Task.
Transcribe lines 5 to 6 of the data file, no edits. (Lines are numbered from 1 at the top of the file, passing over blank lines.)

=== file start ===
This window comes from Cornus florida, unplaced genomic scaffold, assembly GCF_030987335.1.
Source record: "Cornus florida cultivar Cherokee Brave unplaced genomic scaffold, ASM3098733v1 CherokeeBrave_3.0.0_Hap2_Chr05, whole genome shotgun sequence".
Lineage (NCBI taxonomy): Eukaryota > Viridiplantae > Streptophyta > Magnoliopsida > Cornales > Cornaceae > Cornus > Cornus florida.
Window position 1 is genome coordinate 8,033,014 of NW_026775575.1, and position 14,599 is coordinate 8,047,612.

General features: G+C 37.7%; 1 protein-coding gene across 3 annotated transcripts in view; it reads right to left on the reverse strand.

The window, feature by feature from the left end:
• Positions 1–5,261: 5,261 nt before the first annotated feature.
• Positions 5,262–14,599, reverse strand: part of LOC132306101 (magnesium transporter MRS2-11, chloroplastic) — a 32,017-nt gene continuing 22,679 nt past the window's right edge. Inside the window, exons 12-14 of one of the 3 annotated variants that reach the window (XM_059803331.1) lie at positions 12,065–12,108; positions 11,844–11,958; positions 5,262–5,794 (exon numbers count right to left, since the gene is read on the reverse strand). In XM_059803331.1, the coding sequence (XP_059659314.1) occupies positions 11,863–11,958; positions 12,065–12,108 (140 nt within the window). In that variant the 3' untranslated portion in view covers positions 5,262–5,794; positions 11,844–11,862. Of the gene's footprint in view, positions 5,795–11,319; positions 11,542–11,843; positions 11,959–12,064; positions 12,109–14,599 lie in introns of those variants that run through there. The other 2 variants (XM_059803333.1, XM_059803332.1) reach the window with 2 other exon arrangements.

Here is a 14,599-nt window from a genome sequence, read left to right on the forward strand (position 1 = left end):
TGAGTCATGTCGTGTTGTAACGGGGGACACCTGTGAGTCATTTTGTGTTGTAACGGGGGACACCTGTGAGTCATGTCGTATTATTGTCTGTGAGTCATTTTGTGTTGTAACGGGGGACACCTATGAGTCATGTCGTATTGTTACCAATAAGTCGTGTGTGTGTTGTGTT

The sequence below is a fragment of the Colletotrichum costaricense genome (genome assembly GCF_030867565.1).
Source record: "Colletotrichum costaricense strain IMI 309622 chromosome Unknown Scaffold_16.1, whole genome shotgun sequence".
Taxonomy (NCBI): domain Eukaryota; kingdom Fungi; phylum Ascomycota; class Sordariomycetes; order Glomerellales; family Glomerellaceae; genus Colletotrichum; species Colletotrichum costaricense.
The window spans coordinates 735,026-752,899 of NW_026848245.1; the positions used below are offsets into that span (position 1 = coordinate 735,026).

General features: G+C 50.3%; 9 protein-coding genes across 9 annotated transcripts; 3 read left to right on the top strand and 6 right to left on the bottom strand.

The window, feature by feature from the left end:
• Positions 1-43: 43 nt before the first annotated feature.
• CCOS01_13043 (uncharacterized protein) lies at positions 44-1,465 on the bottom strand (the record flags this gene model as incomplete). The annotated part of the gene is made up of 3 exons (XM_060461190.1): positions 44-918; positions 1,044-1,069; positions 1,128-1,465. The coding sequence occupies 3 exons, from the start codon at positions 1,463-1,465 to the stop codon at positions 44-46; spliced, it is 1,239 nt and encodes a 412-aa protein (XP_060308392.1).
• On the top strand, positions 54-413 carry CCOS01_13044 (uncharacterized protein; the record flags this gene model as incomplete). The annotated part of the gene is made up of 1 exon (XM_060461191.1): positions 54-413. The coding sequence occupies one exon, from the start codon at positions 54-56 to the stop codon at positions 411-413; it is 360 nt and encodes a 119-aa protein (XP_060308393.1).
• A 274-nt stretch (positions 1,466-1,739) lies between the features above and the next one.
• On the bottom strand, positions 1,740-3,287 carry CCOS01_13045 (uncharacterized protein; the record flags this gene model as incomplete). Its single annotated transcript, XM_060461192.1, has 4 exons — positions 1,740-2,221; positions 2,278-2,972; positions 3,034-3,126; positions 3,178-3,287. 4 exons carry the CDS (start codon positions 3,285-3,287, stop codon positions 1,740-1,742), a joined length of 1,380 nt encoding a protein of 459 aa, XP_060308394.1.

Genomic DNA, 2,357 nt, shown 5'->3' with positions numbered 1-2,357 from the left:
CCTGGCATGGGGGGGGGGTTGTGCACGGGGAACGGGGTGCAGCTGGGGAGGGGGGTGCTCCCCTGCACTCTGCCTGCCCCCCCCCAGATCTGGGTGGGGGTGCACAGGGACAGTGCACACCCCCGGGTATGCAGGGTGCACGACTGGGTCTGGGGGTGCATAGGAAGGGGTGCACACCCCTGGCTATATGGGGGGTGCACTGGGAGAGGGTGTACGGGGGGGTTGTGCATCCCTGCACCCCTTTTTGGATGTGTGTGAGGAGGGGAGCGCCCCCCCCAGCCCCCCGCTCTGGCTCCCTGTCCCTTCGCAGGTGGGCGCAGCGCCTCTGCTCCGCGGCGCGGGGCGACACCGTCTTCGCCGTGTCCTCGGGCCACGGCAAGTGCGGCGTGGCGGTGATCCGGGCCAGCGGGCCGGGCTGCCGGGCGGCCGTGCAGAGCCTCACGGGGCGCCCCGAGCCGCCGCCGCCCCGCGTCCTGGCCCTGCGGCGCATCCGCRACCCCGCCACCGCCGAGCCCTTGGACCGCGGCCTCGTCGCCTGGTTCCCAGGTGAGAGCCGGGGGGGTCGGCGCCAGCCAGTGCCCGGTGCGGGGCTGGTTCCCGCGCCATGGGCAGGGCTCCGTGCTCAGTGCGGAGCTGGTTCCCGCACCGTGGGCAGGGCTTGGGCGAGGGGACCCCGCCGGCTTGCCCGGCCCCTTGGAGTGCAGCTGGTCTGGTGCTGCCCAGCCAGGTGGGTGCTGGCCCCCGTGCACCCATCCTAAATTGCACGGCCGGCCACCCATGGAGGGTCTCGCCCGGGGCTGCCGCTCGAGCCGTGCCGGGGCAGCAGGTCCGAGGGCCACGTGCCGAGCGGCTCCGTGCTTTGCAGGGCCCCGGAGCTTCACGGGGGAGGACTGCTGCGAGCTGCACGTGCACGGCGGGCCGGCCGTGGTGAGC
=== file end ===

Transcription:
General features: G+C 37.7%; 1 protein-coding gene across 3 annotated transcripts in view; it reads right to left on the reverse strand.

The window, feature by feature from the left end: